This is the kind of utterly naturalised, casual, automatic and endemic bullshit that women writers, academics, editors, experts, artists, politicians, producers, directors, medics, journalists, lawyers, scientists, thinkers, activists, students and speakers encounter all day, every day. Meanwhile, dozens of women work diligently behind the scenes, using all their energy and expertise to ensure that a woman-ignoring, woman-exploiting man is a success, in an area of cultural life where (as any publishing person knows) women make up the great majority of readers and literary festival attendees. I do not use up my time helping to sell copies of books that feature 63 men and 7 women writers in their bibliographies, when we all know that (again) the vast and overwhelmingly major majority of purchasers, readers, writers, promoters, agents, editors, PRs, executives and production managers of books are women. For a book about words and language, and in a field where, again-yet-again, the overwhelming majority of language and English teachers, literature academics, literature students, creative writing students, library workers and translators are women, Planet Word delivers us a good hard slap in the face, just so we know who's boss.
Penguin, I have faithfully done my duty. I studied your books, including those by authors who've made it totally obvious that they will not be reading anything at all by any woman (or inviting her to speak on a major TV series) on any topic or genre or category, from any decade, although they will happily use up women's labour to help their own careers and then promote other men. I have now put all the books in my recycling bin and they have been taken away to be made into deluxe Charmin for women to wipe their bottoms on, in the spare moments between doing the lion's share of all domestic labour + childcare + exploited full-time work outside the house, just under the glass ceiling + trying to fight seemingly intractable cultural contempt in which their achievements, words, thoughts and ideas are ignored as if we do not exist as intellectuals, only as workhorses.
I am grateful for one thing, however. The manworshipping package contained a list of fresh, original and exciting new releases for Spring 2012, many of which caught my eye and which I am delighted to preview here. The overwhelming majority of the books on Penguin's list are by women. They are all extremely strong titles in their categories or genres. The list makes it clear that Penguin is obviously a supporter of women's talents, a sharp observer of readers' interests and a champion of smart, exciting books by new and established voices. So, what happened? I do not consider it any kind of New Year's gift to be given the opportunity to worship men who seem unaware that women exist as anything other than plentiful, useable (and usually overworked and underpaid) labour, diligent workers to be thanked briefly in the acknowledgements after 300+ pages, multiple Notes and a full Bibliography from which they have been rigorously, near-totally excluded.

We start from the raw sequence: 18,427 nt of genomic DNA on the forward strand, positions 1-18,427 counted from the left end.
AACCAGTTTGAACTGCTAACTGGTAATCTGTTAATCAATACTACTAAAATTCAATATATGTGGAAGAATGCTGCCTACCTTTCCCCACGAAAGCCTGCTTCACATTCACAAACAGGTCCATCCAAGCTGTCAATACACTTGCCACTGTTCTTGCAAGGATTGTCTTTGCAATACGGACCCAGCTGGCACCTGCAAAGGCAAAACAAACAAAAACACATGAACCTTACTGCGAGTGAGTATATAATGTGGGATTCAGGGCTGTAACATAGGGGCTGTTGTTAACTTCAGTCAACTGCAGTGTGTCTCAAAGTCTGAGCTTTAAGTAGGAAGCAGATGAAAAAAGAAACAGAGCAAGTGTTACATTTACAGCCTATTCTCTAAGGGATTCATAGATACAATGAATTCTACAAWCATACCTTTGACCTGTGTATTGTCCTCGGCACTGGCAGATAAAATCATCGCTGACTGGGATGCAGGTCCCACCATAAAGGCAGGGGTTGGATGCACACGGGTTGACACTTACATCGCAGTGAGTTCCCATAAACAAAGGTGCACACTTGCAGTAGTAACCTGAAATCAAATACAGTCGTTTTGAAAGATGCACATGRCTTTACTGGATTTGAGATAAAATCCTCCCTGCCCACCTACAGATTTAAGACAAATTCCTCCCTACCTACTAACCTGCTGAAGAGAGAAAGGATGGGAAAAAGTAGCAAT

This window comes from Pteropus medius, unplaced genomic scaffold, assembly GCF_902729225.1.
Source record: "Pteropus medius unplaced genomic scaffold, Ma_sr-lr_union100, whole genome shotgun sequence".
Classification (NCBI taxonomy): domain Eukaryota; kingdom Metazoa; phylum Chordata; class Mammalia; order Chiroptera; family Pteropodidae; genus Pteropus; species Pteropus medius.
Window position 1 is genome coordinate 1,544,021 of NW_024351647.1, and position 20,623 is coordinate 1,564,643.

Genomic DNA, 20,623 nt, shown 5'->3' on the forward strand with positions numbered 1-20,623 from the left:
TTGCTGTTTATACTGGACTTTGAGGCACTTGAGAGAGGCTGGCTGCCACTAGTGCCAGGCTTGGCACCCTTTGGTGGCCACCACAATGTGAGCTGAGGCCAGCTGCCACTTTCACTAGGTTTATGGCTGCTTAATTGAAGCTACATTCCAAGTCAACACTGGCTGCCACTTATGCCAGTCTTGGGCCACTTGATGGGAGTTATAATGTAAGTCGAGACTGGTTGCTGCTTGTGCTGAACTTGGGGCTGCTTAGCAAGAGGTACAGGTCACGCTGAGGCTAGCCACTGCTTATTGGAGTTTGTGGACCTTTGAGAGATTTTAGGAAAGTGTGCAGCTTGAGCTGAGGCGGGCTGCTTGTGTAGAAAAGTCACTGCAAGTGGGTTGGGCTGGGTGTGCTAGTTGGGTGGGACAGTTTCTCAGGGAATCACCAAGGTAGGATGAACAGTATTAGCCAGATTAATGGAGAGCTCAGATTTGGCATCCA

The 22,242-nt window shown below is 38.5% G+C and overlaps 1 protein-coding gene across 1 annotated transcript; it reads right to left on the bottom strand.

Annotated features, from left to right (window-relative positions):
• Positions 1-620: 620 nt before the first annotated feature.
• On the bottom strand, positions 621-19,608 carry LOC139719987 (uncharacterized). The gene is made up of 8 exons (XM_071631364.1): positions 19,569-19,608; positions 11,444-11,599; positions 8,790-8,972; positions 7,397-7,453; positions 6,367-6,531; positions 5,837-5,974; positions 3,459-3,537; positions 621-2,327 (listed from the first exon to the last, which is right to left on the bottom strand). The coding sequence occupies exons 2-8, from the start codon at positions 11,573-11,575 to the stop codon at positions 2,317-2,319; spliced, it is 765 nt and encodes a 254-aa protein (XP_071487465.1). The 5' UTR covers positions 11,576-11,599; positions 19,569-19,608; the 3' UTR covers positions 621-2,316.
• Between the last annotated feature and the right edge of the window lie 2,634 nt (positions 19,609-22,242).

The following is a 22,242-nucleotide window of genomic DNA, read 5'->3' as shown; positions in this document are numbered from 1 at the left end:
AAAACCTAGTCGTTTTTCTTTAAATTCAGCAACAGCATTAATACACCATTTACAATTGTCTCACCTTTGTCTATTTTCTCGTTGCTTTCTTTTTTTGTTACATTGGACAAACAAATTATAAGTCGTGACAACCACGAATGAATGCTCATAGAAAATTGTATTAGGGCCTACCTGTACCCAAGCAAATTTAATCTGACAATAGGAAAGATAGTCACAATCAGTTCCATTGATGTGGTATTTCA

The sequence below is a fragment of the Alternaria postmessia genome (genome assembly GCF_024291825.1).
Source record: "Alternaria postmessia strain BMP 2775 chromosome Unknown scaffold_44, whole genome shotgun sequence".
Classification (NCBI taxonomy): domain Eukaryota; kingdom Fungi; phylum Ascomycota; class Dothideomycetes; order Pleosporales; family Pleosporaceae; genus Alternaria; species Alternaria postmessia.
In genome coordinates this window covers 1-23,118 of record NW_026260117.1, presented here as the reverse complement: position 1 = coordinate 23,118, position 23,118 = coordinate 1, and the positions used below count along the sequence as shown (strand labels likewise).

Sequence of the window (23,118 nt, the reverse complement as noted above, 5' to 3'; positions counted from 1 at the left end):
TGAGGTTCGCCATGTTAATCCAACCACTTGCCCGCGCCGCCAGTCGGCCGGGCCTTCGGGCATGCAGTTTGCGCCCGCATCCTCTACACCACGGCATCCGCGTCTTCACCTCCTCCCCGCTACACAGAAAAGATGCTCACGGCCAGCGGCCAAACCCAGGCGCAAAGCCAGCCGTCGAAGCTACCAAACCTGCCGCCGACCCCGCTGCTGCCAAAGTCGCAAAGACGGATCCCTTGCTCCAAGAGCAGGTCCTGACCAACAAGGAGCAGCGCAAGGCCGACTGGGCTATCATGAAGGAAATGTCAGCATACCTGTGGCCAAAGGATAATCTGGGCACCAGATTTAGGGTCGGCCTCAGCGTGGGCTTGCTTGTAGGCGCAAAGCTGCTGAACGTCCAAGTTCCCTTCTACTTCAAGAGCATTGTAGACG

Here are some great-sounding Penguin titles for Spring 2012:
- The Pleasures of Men by Kate Williams. A darkly thrilling trawl through murky Victorian London as a young woman becomes obsessed by a notorious serial killer, The Man of Crows. Out now. A link to my Guardian article on this is here.
- The Woman Who Went To Bed For A Year by Sue Townsend. Townsend brings her classic blend of social satire, sharp observation and broad comedy to the story of a woman who decides to ditch the Fantasy Dream Wife And Mommy identity, tell society to go stuff itself and retire to bed, leaving her ungrateful brats and husband to Deal With It. I cannot wait to read this. It's out on 1st March.
- The Chaperone by Laura Moriarty. Looks like a slick and fast jaunt through 1920s Broadway as New York's lights beguile two women who dive into its roaring 20s flappery delights. I love this kind of aspirational, glam, brittle-edged story. Out 26th April.
- The biggest 'event' on the list will be Saved by Cake by Marian Keyes, an enormously popular author of genius (and former Orange Prize judge, yo!) whose books have been unjustly belittled as 'mere' 'chick-lit' but who is screamingly funny and has the gift of tackling any topic from alcoholism to domestic abuse in a way that is utterly natural, realistic and often heartbreaking. There is nothing lightweight about this author, she is prolific, fearless, intelligent, frank and enormously gifted. So it has been a real blow to fans to learn of her struggle with depression ...a struggle which she's won, with typical wit, through the Zen of Baking. Keyes starts out as a total kitchen novice who bakes a cake for a friend and realises that her spirits are rising along with her sponges. This book describes how she kneaded, beat, whisked, rolled and cooked her depression away. I even love the cover, a pastel and turquoise spoof of the Dream Mommy Domestic Goddess manuals which seem to be all the retrosexist rage these days. The book's out on 26th February.
Bidisha's post ... highlights that the majority of the behind-the-scenes people who make things happen in the book/meedja/culture world are women... but the people in the spotlight are still mostly men.
My first job was at a company which, like Penguin, was owned by Pearson. We were all invited to the Pearson AGM and I vividly remember sitting in the hall amidst fellow employees who were probably 80% female. On stage was a woman - our ceo, Marjorie Scardino - surrounded by several middle-aged men in grey suits. The disparity between the gender balance of the employees and the gender balance of the top management struck me very forcibly...